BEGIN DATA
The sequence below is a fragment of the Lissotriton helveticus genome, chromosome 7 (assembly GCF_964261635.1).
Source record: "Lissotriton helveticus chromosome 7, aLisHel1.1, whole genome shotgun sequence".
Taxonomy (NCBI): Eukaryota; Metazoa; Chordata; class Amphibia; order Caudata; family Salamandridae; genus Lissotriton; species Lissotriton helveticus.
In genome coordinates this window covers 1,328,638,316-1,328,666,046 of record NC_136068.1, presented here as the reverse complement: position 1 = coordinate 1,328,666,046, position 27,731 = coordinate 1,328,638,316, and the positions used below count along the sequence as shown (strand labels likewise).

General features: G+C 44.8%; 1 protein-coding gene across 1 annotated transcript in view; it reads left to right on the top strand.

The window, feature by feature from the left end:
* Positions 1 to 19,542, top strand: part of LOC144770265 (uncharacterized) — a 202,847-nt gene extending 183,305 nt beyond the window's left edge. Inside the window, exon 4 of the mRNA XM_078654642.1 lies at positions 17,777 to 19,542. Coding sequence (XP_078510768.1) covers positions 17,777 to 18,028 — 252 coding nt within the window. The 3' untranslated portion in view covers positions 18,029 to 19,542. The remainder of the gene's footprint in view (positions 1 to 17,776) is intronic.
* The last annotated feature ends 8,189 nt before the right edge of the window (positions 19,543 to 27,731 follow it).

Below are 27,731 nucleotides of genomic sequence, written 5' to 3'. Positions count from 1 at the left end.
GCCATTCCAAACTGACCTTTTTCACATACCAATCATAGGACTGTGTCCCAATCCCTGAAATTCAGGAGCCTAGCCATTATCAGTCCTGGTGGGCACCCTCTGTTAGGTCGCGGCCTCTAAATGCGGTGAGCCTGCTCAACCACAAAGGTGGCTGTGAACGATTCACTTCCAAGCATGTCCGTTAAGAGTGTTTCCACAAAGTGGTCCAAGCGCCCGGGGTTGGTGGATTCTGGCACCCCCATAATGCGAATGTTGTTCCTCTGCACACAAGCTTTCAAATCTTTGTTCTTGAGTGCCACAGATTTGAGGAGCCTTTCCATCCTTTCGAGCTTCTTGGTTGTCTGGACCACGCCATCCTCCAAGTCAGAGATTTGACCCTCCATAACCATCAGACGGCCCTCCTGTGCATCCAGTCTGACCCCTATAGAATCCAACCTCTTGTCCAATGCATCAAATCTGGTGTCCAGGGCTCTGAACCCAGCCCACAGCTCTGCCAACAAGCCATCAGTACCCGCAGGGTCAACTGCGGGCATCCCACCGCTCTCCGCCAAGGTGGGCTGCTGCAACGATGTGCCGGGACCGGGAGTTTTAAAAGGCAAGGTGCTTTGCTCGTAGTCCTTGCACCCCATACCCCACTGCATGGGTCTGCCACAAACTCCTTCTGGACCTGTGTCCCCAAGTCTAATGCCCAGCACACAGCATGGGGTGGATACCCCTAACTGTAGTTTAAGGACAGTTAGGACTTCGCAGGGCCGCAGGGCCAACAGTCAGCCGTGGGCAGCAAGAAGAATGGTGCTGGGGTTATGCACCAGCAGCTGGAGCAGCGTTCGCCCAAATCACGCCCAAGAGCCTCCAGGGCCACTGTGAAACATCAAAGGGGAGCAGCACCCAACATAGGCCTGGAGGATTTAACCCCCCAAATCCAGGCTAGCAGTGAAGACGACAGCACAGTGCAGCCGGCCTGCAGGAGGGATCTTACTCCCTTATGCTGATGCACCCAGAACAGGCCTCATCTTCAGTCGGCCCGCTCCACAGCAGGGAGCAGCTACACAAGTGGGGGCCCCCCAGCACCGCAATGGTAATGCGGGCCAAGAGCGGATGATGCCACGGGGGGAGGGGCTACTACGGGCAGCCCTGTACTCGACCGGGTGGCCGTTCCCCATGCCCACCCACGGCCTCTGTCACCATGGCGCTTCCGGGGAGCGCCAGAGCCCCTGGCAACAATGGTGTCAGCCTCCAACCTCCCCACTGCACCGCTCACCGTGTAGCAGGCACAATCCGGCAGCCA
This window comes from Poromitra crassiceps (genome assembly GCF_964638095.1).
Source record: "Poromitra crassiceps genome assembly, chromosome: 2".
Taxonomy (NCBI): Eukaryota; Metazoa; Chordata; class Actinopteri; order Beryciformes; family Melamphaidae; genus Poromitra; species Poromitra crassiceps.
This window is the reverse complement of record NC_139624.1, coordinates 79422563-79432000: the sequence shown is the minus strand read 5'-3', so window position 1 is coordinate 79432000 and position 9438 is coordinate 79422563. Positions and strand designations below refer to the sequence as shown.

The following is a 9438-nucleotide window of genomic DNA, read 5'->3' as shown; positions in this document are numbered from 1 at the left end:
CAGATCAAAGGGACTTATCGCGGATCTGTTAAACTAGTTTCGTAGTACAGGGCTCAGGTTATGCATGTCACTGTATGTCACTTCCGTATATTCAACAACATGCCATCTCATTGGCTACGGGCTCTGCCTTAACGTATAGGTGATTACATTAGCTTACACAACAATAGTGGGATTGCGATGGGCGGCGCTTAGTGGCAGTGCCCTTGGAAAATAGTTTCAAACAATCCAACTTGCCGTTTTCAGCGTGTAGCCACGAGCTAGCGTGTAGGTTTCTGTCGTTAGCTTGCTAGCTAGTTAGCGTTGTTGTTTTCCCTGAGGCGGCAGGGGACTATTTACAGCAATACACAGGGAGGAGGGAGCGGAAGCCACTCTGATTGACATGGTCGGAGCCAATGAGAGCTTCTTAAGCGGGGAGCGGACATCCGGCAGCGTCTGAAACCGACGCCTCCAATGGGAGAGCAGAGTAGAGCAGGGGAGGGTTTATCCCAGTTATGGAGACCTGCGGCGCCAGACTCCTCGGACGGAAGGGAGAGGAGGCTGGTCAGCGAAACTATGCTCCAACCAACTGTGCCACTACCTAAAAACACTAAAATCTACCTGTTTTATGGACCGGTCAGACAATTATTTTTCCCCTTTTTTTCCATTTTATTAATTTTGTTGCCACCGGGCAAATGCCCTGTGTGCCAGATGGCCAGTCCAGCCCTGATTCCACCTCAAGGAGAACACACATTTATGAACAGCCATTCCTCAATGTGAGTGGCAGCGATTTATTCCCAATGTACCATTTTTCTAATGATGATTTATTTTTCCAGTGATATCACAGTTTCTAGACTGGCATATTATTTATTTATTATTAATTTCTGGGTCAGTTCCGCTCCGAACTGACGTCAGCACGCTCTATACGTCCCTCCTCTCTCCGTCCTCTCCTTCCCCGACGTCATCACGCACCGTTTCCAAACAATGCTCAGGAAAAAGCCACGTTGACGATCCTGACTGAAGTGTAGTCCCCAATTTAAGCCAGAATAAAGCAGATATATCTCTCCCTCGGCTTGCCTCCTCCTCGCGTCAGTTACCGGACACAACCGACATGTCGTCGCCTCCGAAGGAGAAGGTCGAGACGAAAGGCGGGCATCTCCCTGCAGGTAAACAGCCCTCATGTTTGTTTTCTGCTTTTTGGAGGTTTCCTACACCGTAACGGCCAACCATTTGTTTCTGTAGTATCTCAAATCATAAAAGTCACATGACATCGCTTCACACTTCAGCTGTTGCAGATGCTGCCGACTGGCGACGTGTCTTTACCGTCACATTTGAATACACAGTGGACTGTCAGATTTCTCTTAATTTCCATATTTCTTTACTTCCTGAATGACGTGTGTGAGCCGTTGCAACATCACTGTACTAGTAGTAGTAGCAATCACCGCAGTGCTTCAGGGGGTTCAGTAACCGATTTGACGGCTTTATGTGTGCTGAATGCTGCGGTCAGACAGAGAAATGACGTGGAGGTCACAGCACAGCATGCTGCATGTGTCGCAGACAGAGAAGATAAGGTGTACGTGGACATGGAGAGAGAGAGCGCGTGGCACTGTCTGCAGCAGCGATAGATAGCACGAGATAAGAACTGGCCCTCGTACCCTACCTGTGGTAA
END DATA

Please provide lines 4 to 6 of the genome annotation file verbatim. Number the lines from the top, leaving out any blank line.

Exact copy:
In genome coordinates this window covers 1,328,638,316-1,328,666,046 of record NC_136068.1, presented here as the reverse complement: position 1 = coordinate 1,328,666,046, position 27,731 = coordinate 1,328,638,316, and the positions used below count along the sequence as shown (strand labels likewise).

General features: G+C 44.8%; 1 protein-coding gene across 1 annotated transcript in view; it reads left to right on the top strand.

The window, feature by feature from the left end: